The word "edge" comes from graph theory lingo. An edge is just a connection
between two events. In Synapse, we connect events by specifying their
prev_events. A subsequent event points back at a previous event.
A (oldest) <---- B <---- C (most recent)
Events are normally sorted by
(topological_ordering, stream_ordering) where
topological_ordering is just
depth. In other words, we first sort by
and then tie-break based on
depth is incremented as new
messages are added to the DAG. Normally,
stream_ordering is an auto
incrementing integer, but backfilled events start with
stream_ordering=-1 and decrement.
/syncreturns things in the order they arrive at the server (
/backfillin the federation API) return them in the order determined by the event graph
The general idea is that, if you're following a room in real-time (i.e.
/sync), you probably want to see the messages as they arrive at your server,
rather than skipping any that arrived late; whereas if you're looking at a
historical section of timeline (i.e.
/messages), you want to see the best
representation of the state of the room as others were seeing it at the time.
We mark an event as an
outlier when we haven't figured out the state for the
room at that point in the DAG yet. They are "floating" events that we haven't
yet correlated to the DAG.
Outliers typically arise when we fetch the auth chain or state for a given
event. When that happens, we just grab the events in the state/auth chain,
without calculating the state at those events, or backfilling their
prev_events. Since we don't have the state at any events fetched in that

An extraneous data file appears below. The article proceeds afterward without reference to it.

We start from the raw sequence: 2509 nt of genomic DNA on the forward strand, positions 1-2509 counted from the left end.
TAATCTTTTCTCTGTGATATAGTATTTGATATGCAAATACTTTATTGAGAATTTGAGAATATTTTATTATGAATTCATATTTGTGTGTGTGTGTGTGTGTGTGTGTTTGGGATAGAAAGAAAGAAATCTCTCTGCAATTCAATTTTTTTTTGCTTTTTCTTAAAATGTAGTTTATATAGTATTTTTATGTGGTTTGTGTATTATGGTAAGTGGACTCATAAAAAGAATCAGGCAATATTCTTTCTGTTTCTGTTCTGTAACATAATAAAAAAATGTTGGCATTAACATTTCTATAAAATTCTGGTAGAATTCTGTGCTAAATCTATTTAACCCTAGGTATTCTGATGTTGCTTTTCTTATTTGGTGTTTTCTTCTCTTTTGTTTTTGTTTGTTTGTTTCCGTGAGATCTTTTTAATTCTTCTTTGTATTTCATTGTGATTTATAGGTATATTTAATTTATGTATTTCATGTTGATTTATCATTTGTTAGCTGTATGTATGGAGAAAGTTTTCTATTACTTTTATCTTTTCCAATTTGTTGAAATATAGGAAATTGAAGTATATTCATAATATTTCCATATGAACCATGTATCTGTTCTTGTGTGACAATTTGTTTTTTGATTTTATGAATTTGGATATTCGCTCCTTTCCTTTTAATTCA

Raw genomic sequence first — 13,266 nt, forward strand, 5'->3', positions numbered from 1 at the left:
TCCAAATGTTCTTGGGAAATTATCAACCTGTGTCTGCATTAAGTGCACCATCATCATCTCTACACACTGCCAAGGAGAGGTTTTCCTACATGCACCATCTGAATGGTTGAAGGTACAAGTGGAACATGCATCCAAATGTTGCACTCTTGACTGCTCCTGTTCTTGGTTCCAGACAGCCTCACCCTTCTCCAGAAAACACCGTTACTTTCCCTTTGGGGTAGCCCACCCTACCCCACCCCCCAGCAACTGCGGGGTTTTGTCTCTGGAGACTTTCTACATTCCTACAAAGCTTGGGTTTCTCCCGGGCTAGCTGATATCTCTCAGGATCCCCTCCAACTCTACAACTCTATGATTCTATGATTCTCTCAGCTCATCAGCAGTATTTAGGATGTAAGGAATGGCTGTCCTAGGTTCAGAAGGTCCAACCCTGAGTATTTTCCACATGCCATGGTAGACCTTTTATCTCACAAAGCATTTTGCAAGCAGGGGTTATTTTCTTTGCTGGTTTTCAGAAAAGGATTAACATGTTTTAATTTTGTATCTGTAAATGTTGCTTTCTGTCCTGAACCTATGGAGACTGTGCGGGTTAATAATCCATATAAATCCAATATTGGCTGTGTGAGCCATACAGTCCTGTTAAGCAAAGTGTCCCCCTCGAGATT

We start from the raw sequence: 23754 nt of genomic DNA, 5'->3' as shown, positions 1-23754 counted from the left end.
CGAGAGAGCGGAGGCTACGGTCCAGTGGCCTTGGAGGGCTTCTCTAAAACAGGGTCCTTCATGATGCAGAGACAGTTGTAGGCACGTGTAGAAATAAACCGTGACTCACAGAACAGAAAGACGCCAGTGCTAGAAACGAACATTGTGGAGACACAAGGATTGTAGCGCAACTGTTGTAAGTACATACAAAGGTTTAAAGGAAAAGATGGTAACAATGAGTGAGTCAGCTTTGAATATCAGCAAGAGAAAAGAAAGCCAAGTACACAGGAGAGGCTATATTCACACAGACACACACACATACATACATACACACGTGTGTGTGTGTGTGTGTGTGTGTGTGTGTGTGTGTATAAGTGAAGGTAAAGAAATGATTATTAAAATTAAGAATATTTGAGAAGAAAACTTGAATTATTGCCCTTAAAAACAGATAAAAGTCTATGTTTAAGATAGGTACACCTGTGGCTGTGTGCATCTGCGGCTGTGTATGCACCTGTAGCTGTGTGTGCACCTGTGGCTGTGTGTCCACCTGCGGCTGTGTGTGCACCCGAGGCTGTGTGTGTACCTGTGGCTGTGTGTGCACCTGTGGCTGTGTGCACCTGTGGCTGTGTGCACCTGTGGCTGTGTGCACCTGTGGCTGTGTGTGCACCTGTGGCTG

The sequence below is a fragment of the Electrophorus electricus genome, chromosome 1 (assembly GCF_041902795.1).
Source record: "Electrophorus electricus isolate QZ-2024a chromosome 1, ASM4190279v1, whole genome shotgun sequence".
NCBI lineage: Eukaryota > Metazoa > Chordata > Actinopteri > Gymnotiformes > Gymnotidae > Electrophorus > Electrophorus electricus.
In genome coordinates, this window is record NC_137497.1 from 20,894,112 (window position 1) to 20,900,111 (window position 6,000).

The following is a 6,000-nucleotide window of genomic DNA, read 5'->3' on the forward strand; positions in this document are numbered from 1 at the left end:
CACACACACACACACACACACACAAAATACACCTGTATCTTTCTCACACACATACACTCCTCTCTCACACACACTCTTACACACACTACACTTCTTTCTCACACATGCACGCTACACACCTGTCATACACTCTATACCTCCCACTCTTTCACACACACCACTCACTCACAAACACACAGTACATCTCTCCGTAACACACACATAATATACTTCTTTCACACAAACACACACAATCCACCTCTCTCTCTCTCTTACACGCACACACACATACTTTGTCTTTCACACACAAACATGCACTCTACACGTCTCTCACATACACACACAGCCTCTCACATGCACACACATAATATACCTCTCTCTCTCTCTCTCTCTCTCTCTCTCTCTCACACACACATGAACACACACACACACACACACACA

way, we mark them as outliers.
So, typically, we won't have the
prev_events of an
outlier in the database,
(though it's entirely possible that we might have them for some other
reason). Other things that make outliers different from regular events:
We don't have state for them, so there should be no entry in
event_to_state_groupsfor an outlier. (In practice this isn't always the case, though I'm not sure why: see https://github.com/matrix-org/synapse/issues/12201).
We don't record entries for them in the
Since outliers are not tied into the DAG, they do not normally form part of the
timeline sent down to clients via
/messages; however there is an
A special case of outlier events are some membership events for federated rooms that we aren't full members of. For example:
- invites received over federation, before we join the room
- rejections for said invites
- knock events for rooms that we would like to join but have not yet joined.
In all the above cases, we don't have the state for the room, which is why they
are treated as outliers. They are a bit special though, in that they are
proactively sent to clients via
Most-recent-in-time events in the DAG which are not referenced by any other
prev_events yet. (In this definition, outliers, rejected events, and
soft-failed events don't count.)
The forward extremities of a room (or at least, a subset of them, if there are
more than ten) are used as the
prev_events when the next event is sent.
The "current state" of a room (ie: the state which would be used if we generated a new event) is, therefore, the resolution of the room states at each of the forward extremities.
The current marker of where we have backfilled up to and will generally be the
prev_events of the oldest-in-time events we have in the DAG. This gives a starting point when
Note that, unlike forward extremities, we typically don't have any backward extremity events themselves in the database - or, if we do, they will be "outliers" (see above). Either way, we don't expect to have the room state at a backward extremity.
When we persist a non-outlier event, if it was previously a backward extremity,
we clear it as a backward extremity and set all of its
prev_events as the new
backward extremities if they aren't already persisted as non-outliers. This
therefore keeps the backward extremities up-to-date.
For every non-outlier event we need to know the state at that event. Instead of
storing the full state for each event in the DB (i.e. a
event_id -> state
mapping), which is very space inefficient when state doesn't change, we
instead assign each different set of state a "state group" and then have
event_id -> state_group and
state_group -> state.
state_group_edges is a further optimization...
notes from @Azrenbeth, https://pastebin.com/seUGVGeT